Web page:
07 SES 06 A, A Decade of Roma Inclusion 2005-2015 (Part 1): Theoretical Perspectives on Education and Policy Discourses
Symposium to be continued in 07 SES 07 A
The Decade of Roma Inclusion (2005-2015) can be understood as a joint effort of European governments and international organizations to fight exclusion and marginalization of Roma communities. Based on coordination and financial support institutionalized through the establishment of the Decade Secretariat, the Decade Trust Fund and the Roma Education Fund, the Decade has been the core reference and baseline framework for a multitude of research activities, initiatives and interventions with education being a key priority. The Decade has contributed to the internationalization of Roma education discourse and triggered large-scale fundraising possibilities for education. Nevertheless, little change has been observed at the local level and many Romani communities seem not to have benefited from this international endeavor.
The objective of this symposium, which consists of two sessions, is to take a critical look at projects, research, and activities related to the education of Roma over the last ten years. The contributors analyze scientific research, scrutinize large-scale interventions, and examine initiatives related to the Decade of Roma Inclusion, paying particular attention to the unintended effects of relevant policies at local, national, and international levels. The methods used by the contributors to the symposium include ethnographic fieldwork, participant observation, interviews, and contextual comparisons.
The symposium is a continuation of a discussion that started at the 2014 conference of the Comparative Education Society in Europe with the panel “Governing Roma Education: International Initiatives and National Idiosyncrasies” and follows a panel at the 2015 conference of the Comparative and International Education Society entitled “A Decade of Roma Inclusion: Local-Level Analysis of Persistent Educational Segregation” . Eben Friedman and Christian Brüggemann introduce each session with a look back at a decade of ECER contributions on the education of Roma. They also give a short overview of relevant policy developments over the last 10 years and point to the need for local-level contextual comparisons to complement international and national level policy reporting. Linked to the symposium is a call for papers for a special issue of European Education: Issues and Studies on the symposium theme.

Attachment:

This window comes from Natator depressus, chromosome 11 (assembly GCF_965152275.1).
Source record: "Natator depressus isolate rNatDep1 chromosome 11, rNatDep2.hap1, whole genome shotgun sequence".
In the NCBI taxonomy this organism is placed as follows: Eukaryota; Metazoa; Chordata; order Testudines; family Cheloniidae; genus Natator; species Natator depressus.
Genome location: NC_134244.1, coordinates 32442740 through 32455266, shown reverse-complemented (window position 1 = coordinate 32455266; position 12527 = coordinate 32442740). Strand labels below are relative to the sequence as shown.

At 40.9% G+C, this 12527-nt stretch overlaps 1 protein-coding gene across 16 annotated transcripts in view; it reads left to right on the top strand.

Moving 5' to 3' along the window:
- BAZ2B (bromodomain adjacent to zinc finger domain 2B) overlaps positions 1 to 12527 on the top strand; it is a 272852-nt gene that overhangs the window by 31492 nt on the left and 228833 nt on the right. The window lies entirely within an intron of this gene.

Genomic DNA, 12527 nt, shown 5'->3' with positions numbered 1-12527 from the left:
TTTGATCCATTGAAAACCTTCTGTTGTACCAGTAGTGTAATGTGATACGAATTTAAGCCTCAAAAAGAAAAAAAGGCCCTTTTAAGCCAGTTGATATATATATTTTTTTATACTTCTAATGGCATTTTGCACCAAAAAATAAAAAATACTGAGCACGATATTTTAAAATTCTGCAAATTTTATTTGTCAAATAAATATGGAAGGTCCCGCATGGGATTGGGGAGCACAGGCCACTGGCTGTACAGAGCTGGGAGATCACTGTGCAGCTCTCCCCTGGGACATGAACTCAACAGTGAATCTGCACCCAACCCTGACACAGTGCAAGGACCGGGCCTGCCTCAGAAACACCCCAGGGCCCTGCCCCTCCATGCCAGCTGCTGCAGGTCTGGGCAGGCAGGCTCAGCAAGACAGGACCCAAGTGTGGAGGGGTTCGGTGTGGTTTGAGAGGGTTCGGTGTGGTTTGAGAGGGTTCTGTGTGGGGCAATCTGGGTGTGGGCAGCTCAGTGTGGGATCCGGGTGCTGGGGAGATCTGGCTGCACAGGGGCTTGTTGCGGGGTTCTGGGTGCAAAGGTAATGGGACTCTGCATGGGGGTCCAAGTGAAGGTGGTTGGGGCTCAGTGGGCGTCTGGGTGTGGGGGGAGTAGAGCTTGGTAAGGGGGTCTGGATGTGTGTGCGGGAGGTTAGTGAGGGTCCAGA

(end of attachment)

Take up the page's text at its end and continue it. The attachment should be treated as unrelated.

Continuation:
Jekatyerina Dunajeva opens the first session of the symposium with a close examination at the genesis and deployment of essentialized images of ‘bad Gypsy’ and ‘good Roma’ based on participant observation at two sites in Hungary. Central to her analysis is an evaluation of unintended consequences of this discourse on identity, including perhaps most notably deepening divisions among Roma. Drawing on evidence from Hungary, Romania, and Serbia, Julia Szalai offers a look into the paradox of increasing Romani participation in secondary education on the one hand and increasing educational segregation of Roma on the other. Her observations point to an ‘instrumentalization’ of Romani youth to fill dead-end segments of vocational training which might not otherwise be maintained. Zuzana Kusá makes use of ethnographic research in ethnically and socially mixed classes in 12 Slovak schools to explore how the sense of social inclusion of Romani pupils is created, sustained, or destroyed through everyday interactions among between teachers and pupils on the one hand and among pupils on the other. Her research also catalogs incentives and disincentives for schooling which come from outside the school environment. The session ends with a challenge to the notion of a ‘Spanish model of Roma integration’ by Bálint-Ábel Bereményi and Sílvia Carrasco.These authors review research production on the education of Roma/Gitanos in Spain from 2004 and 2014, reconstructing the approaches taken by qualitative, quantitative, and evaluation research in that period and relating them to recommended and adopted policies. At the same time, they attend to factors which interrupt the aspirations of a generation of Roma/Gitanos.
Brüggemann, Christian. 2012. Roma Education in Comparative Perspective. Roma Inclusion Working Papers. Bratislava: UNDP. Brüggemann, Christian, and Eben Friedman, Eds. 2015. Approaches to the Education of Roma in Europe. Special Issue. Zeitschrift für internationale Bildungsforschung und Entwicklungspädagogik, 38(1). In print. Friedman, Eben. 2013. Education in Member State Submissions under the EU Framework for National Roma Integration Strategies. Flensburg: European Centre for Minority Issues. Hornberg, Sabine, and Christian Brüggemann, Eds. 2013. Die Bildungssituation von Roma in Europa. Münster: Waxmann. Miskovic, Maja, Ed. 2013. Roma Education in Europe: Practices, Policies and Politics. London: Routledge. Rostas, Iulius, Ed. 2012. Ten Years After: A History of Roma School Desegregation in Central and Eastern Europe. Budapest: Roma Education Fund.
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